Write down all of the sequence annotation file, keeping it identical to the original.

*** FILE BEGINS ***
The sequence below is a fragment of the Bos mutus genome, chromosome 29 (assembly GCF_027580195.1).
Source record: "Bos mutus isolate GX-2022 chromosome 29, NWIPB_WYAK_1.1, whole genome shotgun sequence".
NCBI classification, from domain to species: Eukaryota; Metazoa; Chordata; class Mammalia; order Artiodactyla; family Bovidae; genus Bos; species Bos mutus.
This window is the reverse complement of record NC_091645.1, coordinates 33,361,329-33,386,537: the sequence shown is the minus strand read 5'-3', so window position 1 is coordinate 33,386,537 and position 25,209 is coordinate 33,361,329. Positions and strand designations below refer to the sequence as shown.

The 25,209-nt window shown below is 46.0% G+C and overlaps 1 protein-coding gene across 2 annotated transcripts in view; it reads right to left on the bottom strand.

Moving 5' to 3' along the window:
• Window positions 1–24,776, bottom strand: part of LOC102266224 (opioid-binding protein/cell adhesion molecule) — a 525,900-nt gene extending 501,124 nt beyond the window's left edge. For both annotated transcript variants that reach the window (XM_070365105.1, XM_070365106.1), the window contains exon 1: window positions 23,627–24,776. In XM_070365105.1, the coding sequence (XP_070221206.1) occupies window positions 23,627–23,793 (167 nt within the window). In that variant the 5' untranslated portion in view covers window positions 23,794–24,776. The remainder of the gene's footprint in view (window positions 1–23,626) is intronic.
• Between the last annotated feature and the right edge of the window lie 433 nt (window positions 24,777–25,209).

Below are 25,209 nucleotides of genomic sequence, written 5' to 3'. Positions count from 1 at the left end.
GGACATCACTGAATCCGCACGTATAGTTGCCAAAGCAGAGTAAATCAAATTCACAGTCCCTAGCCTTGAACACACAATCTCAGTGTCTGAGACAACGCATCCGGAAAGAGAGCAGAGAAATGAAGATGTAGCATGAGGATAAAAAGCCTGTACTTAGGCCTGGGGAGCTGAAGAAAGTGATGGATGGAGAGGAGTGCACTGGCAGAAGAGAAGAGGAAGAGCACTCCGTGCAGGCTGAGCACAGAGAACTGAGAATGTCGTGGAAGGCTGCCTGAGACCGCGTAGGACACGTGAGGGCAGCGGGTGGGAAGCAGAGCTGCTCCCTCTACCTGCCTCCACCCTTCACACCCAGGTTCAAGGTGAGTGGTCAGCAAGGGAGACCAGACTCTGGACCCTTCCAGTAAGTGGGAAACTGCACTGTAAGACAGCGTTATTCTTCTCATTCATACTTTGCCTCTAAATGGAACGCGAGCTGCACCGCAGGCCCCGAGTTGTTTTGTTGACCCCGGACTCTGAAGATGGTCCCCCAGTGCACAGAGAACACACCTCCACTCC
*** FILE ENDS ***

The sequence below is a fragment of the Bos mutus genome, chromosome 29 (assembly GCF_027580195.1).
Source record: "Bos mutus isolate GX-2022 chromosome 29, NWIPB_WYAK_1.1, whole genome shotgun sequence".
NCBI classification, from domain to species: Eukaryota; Metazoa; Chordata; class Mammalia; order Artiodactyla; family Bovidae; genus Bos; species Bos mutus.
This window is the reverse complement of record NC_091645.1, coordinates 33,361,329-33,386,537: the sequence shown is the minus strand read 5'-3', so window position 1 is coordinate 33,386,537 and position 25,209 is coordinate 33,361,329. Positions and strand designations below refer to the sequence as shown.

The 25,209-nt window shown below is 46.0% G+C and overlaps 1 protein-coding gene across 2 annotated transcripts in view; it reads right to left on the bottom strand.

Moving 5' to 3' along the window:
• Window positions 1–24,776, bottom strand: part of LOC102266224 (opioid-binding protein/cell adhesion molecule) — a 525,900-nt gene extending 501,124 nt beyond the window's left edge. For both annotated transcript variants that reach the window (XM_070365105.1, XM_070365106.1), the window contains exon 1: window positions 23,627–24,776. In XM_070365105.1, the coding sequence (XP_070221206.1) occupies window positions 23,627–23,793 (167 nt within the window). In that variant the 5' untranslated portion in view covers window positions 23,794–24,776. The remainder of the gene's footprint in view (window positions 1–23,626) is intronic.
• Between the last annotated feature and the right edge of the window lie 433 nt (window positions 24,777–25,209).

Below are 25,209 nucleotides of genomic sequence, written 5' to 3'. Positions count from 1 at the left end.
GGACATCACTGAATCCGCACGTATAGTTGCCAAAGCAGAGTAAATCAAATTCACAGTCCCTAGCCTTGAACACACAATCTCAGTGTCTGAGACAACGCATCCGGAAAGAGAGCAGAGAAATGAAGATGTAGCATGAGGATAAAAAGCCTGTACTTAGGCCTGGGGAGCTGAAGAAAGTGATGGATGGAGAGGAGTGCACTGGCAGAAGAGAAGAGGAAGAGCACTCCGTGCAGGCTGAGCACAGAGAACTGAGAATGTCGTGGAAGGCTGCCTGAGACCGCGTAGGACACGTGAGGGCAGCGGGTGGGAAGCAGAGCTGCTCCCTCTACCTGCCTCCACCCTTCACACCCAGGTTCAAGGTGAGTGGTCAGCAAGGGAGACCAGACTCTGGACCCTTCCAGTAAGTGGGAAACTGCACTGTAAGACAGCGTTATTCTTCTCATTCATACTTTGCCTCTAAATGGAACGCGAGCTGCACCGCAGGCCCCGAGTTGTTTTGTTGACCCCGGACTCTGAAGATGGTCCCCCAGTGCACAGAGAACACACCTCCACTCC